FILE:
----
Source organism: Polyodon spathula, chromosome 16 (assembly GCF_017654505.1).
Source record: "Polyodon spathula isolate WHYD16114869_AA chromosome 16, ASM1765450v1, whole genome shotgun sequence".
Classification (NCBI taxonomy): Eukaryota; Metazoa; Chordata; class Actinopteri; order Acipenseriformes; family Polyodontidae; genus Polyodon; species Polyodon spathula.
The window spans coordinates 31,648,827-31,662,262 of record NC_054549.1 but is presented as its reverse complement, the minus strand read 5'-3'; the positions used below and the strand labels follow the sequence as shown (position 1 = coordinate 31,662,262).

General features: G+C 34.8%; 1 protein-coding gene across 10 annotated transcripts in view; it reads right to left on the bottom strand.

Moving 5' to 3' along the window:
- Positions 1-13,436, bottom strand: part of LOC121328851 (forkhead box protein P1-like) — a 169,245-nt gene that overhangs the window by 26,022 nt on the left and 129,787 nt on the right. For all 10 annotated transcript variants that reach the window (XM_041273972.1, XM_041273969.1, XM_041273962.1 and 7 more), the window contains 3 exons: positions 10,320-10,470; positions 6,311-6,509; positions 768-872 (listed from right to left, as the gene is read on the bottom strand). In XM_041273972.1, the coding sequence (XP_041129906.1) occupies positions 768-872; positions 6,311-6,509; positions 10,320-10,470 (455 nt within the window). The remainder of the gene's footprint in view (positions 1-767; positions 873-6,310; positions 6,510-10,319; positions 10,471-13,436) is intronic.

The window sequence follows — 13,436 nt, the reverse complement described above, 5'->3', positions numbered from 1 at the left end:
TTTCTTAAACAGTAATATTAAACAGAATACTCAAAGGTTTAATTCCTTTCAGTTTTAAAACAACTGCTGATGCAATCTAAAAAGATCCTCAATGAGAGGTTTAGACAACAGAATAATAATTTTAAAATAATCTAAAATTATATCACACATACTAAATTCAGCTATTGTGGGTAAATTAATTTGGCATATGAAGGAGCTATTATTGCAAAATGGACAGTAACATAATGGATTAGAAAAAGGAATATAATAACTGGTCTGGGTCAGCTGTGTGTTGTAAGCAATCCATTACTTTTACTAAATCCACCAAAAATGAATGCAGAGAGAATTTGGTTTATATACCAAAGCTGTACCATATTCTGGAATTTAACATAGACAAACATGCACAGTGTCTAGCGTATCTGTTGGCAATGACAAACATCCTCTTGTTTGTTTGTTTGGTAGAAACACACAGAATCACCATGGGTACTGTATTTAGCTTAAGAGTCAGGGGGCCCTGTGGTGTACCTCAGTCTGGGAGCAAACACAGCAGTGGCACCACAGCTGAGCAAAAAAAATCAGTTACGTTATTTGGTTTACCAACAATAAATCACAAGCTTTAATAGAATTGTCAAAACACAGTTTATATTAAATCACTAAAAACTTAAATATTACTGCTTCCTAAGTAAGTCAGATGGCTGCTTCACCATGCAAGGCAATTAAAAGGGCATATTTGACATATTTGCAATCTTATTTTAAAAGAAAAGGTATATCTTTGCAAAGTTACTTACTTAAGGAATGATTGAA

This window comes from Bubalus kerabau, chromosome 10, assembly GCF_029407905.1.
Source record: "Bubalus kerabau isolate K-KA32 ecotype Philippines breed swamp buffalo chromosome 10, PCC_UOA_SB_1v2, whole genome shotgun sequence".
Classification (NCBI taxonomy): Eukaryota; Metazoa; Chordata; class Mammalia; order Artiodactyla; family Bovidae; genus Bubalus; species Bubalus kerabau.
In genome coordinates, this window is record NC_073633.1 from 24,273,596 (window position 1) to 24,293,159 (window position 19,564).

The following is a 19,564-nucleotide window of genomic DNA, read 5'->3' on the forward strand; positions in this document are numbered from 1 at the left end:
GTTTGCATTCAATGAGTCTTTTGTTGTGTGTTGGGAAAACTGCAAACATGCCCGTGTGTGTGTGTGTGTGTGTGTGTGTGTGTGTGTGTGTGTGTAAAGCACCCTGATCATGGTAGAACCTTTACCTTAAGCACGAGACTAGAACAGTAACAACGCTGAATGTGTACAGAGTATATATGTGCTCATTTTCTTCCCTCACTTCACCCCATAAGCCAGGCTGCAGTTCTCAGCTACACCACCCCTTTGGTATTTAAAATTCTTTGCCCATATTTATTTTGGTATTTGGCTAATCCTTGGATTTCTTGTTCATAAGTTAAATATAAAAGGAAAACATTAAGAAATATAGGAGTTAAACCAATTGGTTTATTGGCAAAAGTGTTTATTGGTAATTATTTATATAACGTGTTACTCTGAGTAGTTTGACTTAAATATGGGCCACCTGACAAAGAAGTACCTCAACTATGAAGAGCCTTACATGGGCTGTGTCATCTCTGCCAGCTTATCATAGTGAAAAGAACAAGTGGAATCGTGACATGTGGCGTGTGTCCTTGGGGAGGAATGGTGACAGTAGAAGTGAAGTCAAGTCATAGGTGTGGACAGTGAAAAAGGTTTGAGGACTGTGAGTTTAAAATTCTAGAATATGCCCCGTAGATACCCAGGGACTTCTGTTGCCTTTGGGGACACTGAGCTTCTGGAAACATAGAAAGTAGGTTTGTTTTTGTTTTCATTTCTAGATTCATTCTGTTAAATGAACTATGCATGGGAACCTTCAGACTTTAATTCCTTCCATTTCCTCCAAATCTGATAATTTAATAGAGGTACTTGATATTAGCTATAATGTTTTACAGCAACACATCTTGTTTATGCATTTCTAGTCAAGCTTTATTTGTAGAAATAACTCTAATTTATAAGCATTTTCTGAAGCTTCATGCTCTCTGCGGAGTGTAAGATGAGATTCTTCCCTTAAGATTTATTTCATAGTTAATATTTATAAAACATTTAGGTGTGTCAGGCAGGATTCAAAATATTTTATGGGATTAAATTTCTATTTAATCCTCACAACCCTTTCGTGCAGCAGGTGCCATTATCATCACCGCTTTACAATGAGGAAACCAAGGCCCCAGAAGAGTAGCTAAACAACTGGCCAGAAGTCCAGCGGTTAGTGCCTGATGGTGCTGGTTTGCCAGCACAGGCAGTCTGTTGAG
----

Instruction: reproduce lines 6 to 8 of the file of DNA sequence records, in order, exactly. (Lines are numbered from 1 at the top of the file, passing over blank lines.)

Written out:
Moving 5' to 3' along the window:
- Positions 1-13,436, bottom strand: part of LOC121328851 (forkhead box protein P1-like) — a 169,245-nt gene that overhangs the window by 26,022 nt on the left and 129,787 nt on the right. For all 10 annotated transcript variants that reach the window (XM_041273972.1, XM_041273969.1, XM_041273962.1 and 7 more), the window contains 3 exons: positions 10,320-10,470; positions 6,311-6,509; positions 768-872 (listed from right to left, as the gene is read on the bottom strand). In XM_041273972.1, the coding sequence (XP_041129906.1) occupies positions 768-872; positions 6,311-6,509; positions 10,320-10,470 (455 nt within the window). The remainder of the gene's footprint in view (positions 1-767; positions 873-6,310; positions 6,510-10,319; positions 10,471-13,436) is intronic.

The window sequence follows — 13,436 nt, the reverse complement described above, 5'->3', positions numbered from 1 at the left end: